The MESSENGER mission has released the first global digital elevation model (DEM) of Mercury, revealing in stunning detail the topography across the entire innermost planet and paving the way for scientists to characterize fully the planet’s geologic history.
The new product reveals a variety of interesting topographic features, as shown in the animation above, including the highest and lowest points on the planet. The highest elevation on Mercury is at 4.48 kilometers above Mercury’s average elevation, located just south of the equator in some of Mercury’s oldest terrain. The lowest elevation, at 5.38 kilometers below Mercury’s average, is found on the floor of Rachmaninoff basin, a basin suspected to host some of the most recent volcanic deposits on the planet.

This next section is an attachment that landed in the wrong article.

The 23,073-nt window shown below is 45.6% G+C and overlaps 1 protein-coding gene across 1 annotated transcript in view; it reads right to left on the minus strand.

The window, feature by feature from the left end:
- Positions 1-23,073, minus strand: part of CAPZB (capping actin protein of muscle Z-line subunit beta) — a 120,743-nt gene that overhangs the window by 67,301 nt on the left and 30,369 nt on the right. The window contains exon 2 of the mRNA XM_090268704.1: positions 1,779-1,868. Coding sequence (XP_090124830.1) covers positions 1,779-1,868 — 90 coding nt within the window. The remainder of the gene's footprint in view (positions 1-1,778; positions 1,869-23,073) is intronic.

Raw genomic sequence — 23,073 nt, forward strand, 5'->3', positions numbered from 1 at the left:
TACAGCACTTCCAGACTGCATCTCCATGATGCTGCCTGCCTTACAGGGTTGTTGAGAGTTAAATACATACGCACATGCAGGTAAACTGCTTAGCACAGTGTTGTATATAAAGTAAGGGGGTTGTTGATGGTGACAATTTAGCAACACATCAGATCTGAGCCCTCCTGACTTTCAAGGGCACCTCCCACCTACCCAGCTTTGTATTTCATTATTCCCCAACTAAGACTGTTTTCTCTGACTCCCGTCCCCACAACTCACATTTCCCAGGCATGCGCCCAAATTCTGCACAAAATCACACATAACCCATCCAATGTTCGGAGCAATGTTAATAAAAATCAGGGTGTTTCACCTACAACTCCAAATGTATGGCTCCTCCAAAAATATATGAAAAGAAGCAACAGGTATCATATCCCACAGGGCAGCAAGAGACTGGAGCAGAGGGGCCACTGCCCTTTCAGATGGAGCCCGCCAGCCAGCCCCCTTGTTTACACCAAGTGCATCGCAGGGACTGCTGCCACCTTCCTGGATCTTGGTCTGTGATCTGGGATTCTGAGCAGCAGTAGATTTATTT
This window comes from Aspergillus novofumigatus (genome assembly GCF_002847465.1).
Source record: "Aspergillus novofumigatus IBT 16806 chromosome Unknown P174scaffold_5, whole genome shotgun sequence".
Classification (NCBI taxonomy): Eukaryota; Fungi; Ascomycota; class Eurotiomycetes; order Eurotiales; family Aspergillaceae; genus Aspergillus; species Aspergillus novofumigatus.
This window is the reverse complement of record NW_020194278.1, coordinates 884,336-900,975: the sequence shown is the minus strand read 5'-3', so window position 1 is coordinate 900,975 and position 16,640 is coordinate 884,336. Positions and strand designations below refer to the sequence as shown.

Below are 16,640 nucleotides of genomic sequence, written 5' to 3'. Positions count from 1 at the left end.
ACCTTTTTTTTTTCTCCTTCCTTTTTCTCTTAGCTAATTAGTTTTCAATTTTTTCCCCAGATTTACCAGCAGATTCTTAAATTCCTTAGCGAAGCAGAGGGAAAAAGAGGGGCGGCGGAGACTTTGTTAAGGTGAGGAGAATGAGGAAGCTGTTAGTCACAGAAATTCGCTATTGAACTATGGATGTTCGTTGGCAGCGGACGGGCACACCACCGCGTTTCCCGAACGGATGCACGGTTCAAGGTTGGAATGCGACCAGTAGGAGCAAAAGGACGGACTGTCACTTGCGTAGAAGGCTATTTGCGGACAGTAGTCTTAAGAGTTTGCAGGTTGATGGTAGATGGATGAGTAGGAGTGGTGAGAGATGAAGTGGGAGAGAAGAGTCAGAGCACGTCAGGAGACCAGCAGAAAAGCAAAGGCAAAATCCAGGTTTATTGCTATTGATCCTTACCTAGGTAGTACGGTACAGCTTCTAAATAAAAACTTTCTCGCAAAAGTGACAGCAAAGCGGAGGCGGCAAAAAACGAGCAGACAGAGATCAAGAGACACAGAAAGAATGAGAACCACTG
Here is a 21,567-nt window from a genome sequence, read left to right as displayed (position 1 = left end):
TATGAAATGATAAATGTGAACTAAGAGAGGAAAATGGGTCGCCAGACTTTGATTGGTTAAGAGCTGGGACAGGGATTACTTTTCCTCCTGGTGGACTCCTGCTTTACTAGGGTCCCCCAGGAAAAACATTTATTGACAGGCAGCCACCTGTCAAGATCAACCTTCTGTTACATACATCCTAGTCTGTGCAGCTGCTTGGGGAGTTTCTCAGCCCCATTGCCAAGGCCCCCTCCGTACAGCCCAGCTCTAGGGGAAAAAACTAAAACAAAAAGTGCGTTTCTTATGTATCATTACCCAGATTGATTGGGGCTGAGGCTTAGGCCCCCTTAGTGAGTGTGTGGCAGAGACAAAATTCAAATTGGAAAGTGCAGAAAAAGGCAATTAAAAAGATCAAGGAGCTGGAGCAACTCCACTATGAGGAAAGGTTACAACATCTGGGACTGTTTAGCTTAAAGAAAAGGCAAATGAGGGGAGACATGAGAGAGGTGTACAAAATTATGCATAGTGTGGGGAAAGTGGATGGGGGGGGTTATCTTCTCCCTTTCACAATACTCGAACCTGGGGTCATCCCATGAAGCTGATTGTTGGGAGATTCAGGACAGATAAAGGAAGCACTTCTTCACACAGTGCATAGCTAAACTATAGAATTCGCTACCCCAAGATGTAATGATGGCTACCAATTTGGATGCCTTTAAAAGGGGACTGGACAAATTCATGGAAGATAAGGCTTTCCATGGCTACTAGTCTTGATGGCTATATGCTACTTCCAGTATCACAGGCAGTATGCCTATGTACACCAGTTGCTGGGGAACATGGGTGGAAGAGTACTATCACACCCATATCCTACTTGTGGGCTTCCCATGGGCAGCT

More than 100,000 images were used to create the new model. During the orbital phase of the MESSENGER mission, images were acquired with a large range of viewing geometries and illumination conditions, which enabled the topography across Mercury’s surface to be determined.